Types of Cherries

The sweet cherries that become Maraschinos come from several different varieties. Let’s take a closer look at the different cherry types that our Growers work so hard to bring to you:


Rainier Cherries

Rainier cherries are yellow inside and out, with just a bit of red blush on them, and exceptionally large. They are quite sweet and very firm. The Rainier cherry was developed in 1952 at Washington State University by Harold Fogle, and named after Mount Rainier. It is a cross between the Bing and Van cultivars.

Royal Ann Cherry

The Royal Ann or Royal Anne (also called Napoleon and Queen Anne), a long-time favorite yellow sweet cherry, is similar in appearance and taste to the Rainier cherry. It is both eaten fresh and used in making pies and Maraschino cherries.

Van Cherries

The Van cherry is a very hardy, deep ruby red fruit and resembles Bing cherries, though usually smaller, firmer, blockier, and shorter-stemmed. The Van cherry tree is vigorous and a prolific bearer of high quality sweet cherries and produces magnificent cherry blossoms in spring.

Gold Cherries

Gold cherry trees are very good producers of fruit, which is very firm and golden yellow in color. The trees themselves are well adapted to mechanical harvesting.

Bing Cherries

Bing cherries are the leading commercial sweet cherry. They are firm, juicy, large, and a deep mahogany red when ripe. They have a distinctive heart shape. Bings are intensely sweet, with a vibrant flavor.

Lambert Cherries

Lambert cherries are large and firm with an even dark red color throughout. They are sweet enough to eat out of hand, but keep a good texture when cooked. They have a nice long season that runs from mid-June to early August.


Maraschino Cherries

These are fresh, sweet cherries that have been processed and packed in a high fructose syrup. They are available in red (Red #40) and green (Yellow #5 and blue #); custom colors and flavors are available. The product is preserved with 1/10th of 1 percent potassium sorbate and sodium benzoate.

Maraschino cherries are available whole (with or without stems), as halves and crushed (triple diced through a 3/8 inch dicer or ground through a 1/4 inch screen). Sizes range from medium (18/20 mm) to Super Colossal (26mm and over). They are packed in glass jars with metal caps; plastic jars with plastic caps with a hermetically sealed inner liner; white plastic 5-gallon pails with gasket sealed lids; and 55-gallon steel drums lined with two poly bags. Shelf life varies, depending on packaging. Glass packs have a shelf life of three years, when pasteurized. Maraschino cherries, with a Brix level of 38° to 42°, are a signature garnish and ingredient in drinks, baked goods, confectionery products, ice cream and other dairy products.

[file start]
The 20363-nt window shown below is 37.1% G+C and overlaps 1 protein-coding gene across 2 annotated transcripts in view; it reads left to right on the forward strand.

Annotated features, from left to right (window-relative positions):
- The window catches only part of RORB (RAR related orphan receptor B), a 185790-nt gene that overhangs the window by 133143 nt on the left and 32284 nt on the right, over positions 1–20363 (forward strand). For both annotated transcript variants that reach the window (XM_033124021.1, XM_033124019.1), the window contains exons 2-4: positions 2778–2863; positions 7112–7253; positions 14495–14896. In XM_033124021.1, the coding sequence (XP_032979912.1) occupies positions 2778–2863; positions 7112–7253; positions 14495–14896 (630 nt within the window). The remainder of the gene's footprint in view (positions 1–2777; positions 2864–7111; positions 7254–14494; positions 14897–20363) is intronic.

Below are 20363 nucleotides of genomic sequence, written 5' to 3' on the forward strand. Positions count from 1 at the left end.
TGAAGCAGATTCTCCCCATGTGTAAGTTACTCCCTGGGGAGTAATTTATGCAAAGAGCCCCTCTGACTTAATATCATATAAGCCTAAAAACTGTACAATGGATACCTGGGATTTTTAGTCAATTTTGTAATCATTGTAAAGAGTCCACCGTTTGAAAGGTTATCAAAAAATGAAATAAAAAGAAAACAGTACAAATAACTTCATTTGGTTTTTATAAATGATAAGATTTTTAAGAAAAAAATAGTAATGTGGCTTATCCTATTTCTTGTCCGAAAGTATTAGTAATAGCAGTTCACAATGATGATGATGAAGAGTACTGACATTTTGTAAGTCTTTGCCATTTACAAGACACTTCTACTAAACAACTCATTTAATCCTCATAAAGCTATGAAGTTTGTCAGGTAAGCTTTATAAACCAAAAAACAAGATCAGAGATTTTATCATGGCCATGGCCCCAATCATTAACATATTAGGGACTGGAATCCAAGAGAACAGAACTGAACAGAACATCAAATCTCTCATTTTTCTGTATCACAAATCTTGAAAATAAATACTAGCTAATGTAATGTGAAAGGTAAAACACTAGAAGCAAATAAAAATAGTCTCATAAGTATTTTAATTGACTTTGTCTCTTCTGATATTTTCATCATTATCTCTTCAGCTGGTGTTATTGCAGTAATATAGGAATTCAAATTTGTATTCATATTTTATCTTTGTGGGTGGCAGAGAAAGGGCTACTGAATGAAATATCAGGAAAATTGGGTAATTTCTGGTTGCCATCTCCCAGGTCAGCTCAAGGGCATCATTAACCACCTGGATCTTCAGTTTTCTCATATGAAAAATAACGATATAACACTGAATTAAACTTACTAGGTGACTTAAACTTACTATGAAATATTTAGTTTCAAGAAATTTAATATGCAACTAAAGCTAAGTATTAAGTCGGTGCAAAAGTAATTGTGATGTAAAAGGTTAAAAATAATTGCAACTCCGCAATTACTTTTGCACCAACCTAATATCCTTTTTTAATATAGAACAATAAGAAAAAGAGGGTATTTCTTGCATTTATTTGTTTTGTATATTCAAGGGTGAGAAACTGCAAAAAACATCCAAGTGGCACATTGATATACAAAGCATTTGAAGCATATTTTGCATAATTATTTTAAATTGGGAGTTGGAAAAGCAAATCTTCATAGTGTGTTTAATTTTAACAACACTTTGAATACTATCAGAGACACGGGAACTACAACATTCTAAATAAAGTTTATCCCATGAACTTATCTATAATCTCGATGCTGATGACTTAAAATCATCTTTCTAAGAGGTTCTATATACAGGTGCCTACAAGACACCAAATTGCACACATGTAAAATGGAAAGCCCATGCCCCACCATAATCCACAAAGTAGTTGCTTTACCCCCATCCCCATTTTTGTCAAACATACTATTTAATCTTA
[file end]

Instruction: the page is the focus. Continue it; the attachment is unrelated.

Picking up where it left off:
Maraschinos are a tasty and beautiful candied treat, so enjoy!

Research shows kids love Maraschino cherries. When asked, “Which is better, one Maraschino or two?” Two was the hands-down winner. When given the opportunity to add their own Maraschinos to foods and drinks, the average number of Maraschinos per kid per item: 3.5. The more, the cherrier. After all, there’s no fat, no sodium and only 10 calories in each Maraschino cherry!


Glacé Cherries

These are Maraschino cherries that have been further processed and sweetened. Glacé cherries are available in red (Red #40) and green (Yellow #5 and Blue #1); no added flavors. the product is available as whole cherries, halves or broken pieces. Shelf life when stored under recommended conditions is one year. Glacé cherries, with a Brix level of 73° to 78°, are used in fruitcakes, breads and other baked goods.